Next, make sure you have a stage for deals that have been lost. Not all of your deals are going to make it to your closed-won stage, so you need a place for the other deals to go. Since this isn’t a standard part of your sales process, you won’t have a stage for this at first, just like I don’t currently have one. So I’ll add one and call it “Closed - Lost.”

Next, add a 0th stage. This is a place for newly created deals to go before the first stage has been completed. Now, a word of caution here: many teams open deals too early. You don’t want to create a stage that will make it open season for deal creation. If you do, you’ll end up with inflated numbers, a bad forecast, and a sloppy pipeline. Even in this first stage, deals ought to represent sales that have a real chance of closing. But it’s also import not to set that bar too high, lest some potential sales get forgotten. It’s a delicate balance.

For my process, I’m going to add an Appointment Scheduled stage because if someone has actually agreed to meet with me, there’s a real chance that they’ll go on to close. This is a good starting point for most sales processes.

The final step is to assign each deal stage a probability of closing. This is used by the CRM to calculate revenue forecasts. If you don’t know for sure what the probability of each stage is, that’s okay. For each one, ask yourself, “How close is this deal to closing?” Is it halfway there? Three quarters? Then assign percentages to each stage based on that. It won’t be perfect, but it’ll give you a good starting point. And you can always adjust these percentages later.

For my process, when an appointment is scheduled, the sale is just getting started, so we’ll say it’s about 10% done. After we’ve explored the product, though, we’re much further along--probably about a third of the way there, so we’ll call this 30%. The tipping point is when the prospect evaluates the product and reaches a decision that they want to move forward--when that happens, we’re definitely more than halfway there, so we’ll call this 70%. And once they have the contract, we are are right at the finish line, so we’ll call that 90%. And then closed deals are already closed, so they don’t get percentages--they’re either won or lost.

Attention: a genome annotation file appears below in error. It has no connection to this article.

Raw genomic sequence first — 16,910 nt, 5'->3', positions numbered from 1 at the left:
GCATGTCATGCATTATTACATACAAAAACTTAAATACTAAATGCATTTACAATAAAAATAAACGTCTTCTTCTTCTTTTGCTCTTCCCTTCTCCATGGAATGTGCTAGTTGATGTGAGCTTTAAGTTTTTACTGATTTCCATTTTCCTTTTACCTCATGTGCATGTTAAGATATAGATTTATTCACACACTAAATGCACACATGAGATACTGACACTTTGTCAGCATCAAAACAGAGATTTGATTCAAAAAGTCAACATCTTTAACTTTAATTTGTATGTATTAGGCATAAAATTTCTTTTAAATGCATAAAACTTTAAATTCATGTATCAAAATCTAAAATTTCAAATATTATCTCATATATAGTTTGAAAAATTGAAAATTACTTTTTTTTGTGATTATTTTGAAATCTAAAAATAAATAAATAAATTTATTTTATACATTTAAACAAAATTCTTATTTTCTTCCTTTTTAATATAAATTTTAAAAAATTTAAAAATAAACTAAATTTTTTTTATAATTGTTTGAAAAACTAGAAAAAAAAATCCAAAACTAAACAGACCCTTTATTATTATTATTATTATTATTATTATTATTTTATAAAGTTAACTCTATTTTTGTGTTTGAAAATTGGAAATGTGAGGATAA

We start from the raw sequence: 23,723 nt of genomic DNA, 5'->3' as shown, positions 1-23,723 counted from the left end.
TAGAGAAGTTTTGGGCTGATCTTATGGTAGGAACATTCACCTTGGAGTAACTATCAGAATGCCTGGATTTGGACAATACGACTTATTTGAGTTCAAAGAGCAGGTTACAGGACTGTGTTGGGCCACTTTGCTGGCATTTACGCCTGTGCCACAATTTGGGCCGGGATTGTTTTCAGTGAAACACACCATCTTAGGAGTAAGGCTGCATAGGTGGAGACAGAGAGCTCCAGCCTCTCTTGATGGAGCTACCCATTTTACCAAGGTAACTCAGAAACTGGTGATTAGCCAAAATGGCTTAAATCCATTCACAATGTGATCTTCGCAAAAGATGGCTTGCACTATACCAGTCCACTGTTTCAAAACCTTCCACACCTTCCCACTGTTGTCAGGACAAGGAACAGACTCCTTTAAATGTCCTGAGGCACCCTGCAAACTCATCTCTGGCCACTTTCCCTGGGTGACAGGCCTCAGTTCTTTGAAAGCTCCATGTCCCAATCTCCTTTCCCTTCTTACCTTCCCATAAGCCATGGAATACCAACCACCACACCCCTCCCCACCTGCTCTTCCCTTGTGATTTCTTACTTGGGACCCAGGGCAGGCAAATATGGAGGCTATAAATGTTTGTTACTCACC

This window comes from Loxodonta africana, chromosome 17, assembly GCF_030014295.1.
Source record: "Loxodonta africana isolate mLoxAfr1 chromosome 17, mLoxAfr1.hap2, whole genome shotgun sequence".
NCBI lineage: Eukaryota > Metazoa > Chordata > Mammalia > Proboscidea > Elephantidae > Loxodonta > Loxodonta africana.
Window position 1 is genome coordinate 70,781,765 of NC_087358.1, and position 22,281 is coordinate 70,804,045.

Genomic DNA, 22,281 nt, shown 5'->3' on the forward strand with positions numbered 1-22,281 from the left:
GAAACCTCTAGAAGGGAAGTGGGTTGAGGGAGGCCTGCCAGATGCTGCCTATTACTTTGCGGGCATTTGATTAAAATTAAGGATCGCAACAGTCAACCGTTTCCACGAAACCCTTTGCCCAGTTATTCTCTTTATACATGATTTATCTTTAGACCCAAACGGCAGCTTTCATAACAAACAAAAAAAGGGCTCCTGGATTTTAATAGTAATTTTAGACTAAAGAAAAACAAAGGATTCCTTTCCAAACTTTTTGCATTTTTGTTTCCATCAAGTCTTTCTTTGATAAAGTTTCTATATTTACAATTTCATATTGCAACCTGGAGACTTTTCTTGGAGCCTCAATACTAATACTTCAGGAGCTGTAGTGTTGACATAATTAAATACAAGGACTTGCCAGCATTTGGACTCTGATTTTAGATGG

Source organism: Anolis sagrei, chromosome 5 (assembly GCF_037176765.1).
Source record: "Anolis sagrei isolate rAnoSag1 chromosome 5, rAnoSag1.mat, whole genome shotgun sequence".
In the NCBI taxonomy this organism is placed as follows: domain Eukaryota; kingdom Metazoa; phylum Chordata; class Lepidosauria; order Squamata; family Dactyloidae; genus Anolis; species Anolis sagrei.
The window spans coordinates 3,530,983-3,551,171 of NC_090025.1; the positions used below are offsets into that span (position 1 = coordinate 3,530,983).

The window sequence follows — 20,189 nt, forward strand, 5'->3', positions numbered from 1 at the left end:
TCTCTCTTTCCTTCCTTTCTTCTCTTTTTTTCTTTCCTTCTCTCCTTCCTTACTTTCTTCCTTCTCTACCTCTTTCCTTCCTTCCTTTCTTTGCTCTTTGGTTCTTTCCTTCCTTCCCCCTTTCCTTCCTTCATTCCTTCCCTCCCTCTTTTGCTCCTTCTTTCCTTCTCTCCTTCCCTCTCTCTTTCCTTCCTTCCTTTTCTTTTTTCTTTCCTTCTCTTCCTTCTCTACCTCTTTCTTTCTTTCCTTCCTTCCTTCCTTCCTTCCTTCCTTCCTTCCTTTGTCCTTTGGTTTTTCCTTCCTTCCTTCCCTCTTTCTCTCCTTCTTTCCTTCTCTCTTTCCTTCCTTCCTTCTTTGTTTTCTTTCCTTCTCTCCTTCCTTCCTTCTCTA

And now you know how to design your deal stages inside HubSpot CRM. Creating your deal stages around the principles in this video will ensure that your team is implementing a consistent sales process, and it will enable you to produce accurate forecasts from month to month and quarter to quarter. Happy selling.
Workbook

Worksheet: Name Your Deal Stages

Use this workbook in conjuction with the Identify Common Steps workbook to turn the steps of your sales process into deal stages in HubSpot CRM.

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Video: Deal Stages in Action (2:37)

See how Bob customized the deal stages in HubSpot CRM to match his sales process.

Let’s take a look at how you might customize your deal stages to represent your sales process. We’ll use the fictional example of Bob, a sales rep who works at a landscaping company called Groundskeeper, Inc. He sells landscaping services to small property management companies. Bob just got promoted to sales manager, and wants to make sure his team is implementing a consistent sales process. So he’s customizing the deal stages inside HubSpot CRM to match the way his team sells.

First, Bob lists out the key steps of his team’s sales process. They start by meeting with potential customers to define the project. The goal, here, is to find out which landscaping services they’re interested in. After that, they send a contract, and if the person signs and returns it, the deal is won.